In the recent case of Com. v. Abraham Gonzalez (687 EDA 2009 (PA Superior Ct., Dec. 13, 2010), a panel of the Superior Court ruled that burglaries on the record of an individual being sentenced to a state sentence are not necessarily disqualifying under the “past violent behavior” disability of the Recidivism Risk Reduction Incentive (RRRI) Statute (61 Pa.C.S.A. 4501 et seq.). The RRRI Act permits the sentencing judge to declare an individual RRRI eligible, thus enabling him to reduce the term of his minimum sentence if he complied with all the obligations of certain rehabilitative programs. For an individual to be eligible
- that a sentencing court must designate a sentence as an RRRI sentence whenever the defendant is eligible for that designation,3 and
- that a defendant is eligible for that designation if he has not been previously convicted of certain enumerated offenses and “[d]oes not demonstrate a history of present or past violent behavior.”
Gonzalez, quoting 61 Pa.C.S.A. 4503.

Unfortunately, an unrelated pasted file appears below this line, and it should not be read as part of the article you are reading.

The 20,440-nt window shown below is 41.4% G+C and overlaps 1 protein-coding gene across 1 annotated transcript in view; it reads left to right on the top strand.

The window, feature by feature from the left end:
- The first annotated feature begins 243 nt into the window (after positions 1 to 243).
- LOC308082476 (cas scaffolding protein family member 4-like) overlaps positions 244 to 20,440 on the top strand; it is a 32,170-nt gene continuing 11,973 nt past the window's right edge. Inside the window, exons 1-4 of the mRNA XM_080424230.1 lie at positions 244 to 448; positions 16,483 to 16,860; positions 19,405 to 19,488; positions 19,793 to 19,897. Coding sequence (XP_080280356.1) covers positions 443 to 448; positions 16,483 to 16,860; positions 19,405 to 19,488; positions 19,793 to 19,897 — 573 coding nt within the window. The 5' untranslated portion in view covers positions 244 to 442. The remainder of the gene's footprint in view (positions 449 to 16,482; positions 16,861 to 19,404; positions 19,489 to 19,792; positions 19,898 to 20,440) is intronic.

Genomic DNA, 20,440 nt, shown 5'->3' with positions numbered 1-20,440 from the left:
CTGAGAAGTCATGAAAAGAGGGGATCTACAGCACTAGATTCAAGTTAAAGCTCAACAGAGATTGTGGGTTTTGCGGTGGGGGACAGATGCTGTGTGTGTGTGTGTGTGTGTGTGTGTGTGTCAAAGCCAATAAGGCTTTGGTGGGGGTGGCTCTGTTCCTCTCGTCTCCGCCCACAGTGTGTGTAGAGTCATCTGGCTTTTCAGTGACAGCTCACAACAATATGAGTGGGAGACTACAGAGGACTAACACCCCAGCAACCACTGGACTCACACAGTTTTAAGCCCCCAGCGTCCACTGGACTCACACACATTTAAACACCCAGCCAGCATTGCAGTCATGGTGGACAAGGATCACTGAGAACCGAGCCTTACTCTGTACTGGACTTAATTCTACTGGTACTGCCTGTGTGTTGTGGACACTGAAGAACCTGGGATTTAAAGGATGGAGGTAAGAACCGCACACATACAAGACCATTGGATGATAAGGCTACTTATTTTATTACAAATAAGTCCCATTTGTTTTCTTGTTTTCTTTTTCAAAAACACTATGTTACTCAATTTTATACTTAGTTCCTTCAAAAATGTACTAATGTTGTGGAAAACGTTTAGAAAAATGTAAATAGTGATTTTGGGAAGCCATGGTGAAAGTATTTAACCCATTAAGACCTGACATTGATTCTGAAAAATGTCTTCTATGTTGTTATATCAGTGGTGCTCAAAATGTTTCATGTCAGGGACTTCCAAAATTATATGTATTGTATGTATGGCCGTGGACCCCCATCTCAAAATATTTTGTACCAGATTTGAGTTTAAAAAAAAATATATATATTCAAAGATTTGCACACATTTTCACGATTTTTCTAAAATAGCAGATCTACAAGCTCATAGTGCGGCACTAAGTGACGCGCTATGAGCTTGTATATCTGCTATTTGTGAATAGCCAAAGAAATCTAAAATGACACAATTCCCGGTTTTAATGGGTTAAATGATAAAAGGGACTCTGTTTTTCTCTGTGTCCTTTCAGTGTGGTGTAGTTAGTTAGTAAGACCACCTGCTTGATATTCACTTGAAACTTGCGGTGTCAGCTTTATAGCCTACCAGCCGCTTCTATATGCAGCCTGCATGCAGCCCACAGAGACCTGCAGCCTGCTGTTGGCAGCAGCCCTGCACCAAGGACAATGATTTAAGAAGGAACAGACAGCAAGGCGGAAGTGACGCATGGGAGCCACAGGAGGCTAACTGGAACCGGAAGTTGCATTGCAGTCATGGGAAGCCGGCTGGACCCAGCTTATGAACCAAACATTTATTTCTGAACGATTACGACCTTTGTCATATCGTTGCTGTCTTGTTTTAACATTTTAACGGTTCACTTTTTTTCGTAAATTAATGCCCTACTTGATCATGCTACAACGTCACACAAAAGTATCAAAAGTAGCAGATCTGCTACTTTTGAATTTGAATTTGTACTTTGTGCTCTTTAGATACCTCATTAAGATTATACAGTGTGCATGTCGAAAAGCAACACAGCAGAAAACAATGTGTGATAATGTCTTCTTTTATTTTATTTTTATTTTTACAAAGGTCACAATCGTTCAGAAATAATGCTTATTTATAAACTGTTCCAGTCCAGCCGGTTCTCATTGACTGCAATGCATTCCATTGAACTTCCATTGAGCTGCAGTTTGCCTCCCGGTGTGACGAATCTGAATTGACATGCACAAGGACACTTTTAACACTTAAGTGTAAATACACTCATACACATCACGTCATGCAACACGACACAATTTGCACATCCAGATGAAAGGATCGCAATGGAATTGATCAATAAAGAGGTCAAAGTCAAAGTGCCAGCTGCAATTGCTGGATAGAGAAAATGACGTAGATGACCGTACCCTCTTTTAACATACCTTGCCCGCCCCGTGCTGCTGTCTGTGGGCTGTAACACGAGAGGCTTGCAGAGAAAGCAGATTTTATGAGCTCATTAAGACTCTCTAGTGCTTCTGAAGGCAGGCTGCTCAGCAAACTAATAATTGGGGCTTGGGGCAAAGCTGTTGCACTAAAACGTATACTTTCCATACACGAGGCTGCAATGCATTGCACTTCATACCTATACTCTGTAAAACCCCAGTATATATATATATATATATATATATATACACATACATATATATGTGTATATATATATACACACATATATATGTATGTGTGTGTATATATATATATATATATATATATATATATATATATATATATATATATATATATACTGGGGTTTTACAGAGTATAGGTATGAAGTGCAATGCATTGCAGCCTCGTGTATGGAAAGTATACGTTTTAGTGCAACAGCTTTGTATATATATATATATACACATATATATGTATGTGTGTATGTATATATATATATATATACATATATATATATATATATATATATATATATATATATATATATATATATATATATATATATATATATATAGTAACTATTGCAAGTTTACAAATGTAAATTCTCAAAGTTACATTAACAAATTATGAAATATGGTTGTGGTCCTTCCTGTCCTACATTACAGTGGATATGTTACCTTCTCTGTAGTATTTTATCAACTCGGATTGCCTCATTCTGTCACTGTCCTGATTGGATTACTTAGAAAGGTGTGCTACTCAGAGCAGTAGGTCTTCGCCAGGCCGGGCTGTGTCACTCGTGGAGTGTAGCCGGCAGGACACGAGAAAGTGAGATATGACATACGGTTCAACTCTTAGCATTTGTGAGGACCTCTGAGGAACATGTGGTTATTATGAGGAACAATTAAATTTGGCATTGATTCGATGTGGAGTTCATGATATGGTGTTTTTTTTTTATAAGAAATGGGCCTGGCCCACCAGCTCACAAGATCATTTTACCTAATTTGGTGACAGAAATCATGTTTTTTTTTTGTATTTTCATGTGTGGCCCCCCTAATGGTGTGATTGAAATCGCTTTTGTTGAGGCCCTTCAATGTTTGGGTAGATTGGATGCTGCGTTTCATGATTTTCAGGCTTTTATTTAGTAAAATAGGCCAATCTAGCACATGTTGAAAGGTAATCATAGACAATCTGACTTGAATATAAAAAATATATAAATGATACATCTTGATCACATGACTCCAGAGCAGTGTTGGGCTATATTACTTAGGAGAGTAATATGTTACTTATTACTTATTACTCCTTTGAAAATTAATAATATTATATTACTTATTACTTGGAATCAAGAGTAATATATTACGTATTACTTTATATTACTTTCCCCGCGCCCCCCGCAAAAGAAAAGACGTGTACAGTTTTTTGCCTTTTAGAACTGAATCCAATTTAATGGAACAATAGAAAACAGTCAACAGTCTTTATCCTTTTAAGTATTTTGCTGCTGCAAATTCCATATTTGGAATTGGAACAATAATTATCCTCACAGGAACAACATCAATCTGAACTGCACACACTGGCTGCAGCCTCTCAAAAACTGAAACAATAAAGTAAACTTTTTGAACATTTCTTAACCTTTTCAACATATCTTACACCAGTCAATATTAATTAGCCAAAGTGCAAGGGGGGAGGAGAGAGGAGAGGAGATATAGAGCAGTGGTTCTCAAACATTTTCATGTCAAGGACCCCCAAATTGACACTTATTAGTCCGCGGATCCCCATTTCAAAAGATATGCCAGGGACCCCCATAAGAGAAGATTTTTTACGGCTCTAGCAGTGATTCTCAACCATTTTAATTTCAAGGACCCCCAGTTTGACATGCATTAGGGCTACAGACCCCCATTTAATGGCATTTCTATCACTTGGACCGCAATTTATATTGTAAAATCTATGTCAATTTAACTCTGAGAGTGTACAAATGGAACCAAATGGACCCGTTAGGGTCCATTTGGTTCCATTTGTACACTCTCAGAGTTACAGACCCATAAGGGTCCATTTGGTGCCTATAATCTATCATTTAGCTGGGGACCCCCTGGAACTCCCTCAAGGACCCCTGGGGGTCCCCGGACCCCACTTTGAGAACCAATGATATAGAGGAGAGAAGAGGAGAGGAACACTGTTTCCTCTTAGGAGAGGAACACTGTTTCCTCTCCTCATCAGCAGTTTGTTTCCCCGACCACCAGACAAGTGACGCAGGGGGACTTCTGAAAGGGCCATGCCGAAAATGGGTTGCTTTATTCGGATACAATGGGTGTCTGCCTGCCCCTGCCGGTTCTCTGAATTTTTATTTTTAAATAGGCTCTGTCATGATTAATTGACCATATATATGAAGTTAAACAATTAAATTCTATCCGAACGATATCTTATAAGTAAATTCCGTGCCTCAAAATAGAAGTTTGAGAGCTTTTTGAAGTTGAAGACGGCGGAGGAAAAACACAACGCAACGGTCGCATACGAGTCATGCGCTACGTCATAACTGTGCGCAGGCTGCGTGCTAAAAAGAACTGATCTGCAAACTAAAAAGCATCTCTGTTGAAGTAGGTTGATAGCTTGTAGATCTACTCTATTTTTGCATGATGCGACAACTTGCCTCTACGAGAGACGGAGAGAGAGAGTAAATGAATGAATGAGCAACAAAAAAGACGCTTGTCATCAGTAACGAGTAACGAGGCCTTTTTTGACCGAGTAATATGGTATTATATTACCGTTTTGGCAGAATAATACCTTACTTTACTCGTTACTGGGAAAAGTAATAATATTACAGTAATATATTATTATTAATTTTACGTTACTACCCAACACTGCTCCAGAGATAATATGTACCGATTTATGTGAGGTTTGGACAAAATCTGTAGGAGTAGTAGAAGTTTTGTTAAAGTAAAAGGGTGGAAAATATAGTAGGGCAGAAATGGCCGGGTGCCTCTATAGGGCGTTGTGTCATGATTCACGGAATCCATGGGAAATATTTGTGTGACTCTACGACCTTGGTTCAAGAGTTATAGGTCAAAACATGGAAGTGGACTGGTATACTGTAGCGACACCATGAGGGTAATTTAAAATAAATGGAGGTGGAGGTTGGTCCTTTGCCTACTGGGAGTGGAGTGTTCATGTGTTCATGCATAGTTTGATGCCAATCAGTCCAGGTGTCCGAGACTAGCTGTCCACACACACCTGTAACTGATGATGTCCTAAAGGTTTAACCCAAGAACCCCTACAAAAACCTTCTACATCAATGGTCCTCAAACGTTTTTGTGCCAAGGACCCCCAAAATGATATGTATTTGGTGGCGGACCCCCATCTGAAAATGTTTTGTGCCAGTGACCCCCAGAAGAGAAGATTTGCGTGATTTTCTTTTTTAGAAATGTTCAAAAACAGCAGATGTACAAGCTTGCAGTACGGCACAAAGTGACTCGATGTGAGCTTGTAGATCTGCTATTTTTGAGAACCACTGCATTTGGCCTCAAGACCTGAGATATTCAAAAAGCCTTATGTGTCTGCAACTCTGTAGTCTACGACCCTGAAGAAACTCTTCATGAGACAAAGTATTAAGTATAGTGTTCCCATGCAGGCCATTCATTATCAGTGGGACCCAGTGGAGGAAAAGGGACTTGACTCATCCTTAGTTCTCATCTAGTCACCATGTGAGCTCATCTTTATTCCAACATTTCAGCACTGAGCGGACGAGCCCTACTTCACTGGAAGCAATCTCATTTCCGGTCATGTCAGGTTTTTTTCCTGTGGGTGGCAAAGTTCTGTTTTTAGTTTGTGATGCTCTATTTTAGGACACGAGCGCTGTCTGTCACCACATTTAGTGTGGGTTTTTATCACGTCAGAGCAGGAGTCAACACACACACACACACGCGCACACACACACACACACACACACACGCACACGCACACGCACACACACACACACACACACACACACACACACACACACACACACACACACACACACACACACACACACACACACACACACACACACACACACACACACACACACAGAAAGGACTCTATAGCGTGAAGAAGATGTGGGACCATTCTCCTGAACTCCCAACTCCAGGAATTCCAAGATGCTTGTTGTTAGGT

In this case, Gonzalez had pled guilty to possession of a controlled substance with intent to deliver and was held to be disqualified for receiving RRRI consideration by the sentencing court because Gonzalez had an F-2 burglary on his record.
The panel stated that it was not clear that the legislature had intended to lump all burglaries together as constituting evidence of “present or past violent behavior.” In fact, in section 9714(g)of the Sentencing Code, addressing sentencing of recidivist offenders, the General Assembly seemed to indicate that only burglaries of the “home invasion” type would qualify, specifically because someone was present when it was committed.
Even though this case does not specifically address F-1 home burglaries in which no one was present, the underlying rationale of the case seems to indicate that for this panel of the Superior Court, all burglaries are not created equal for designating individuals eligible for RRRI consideration.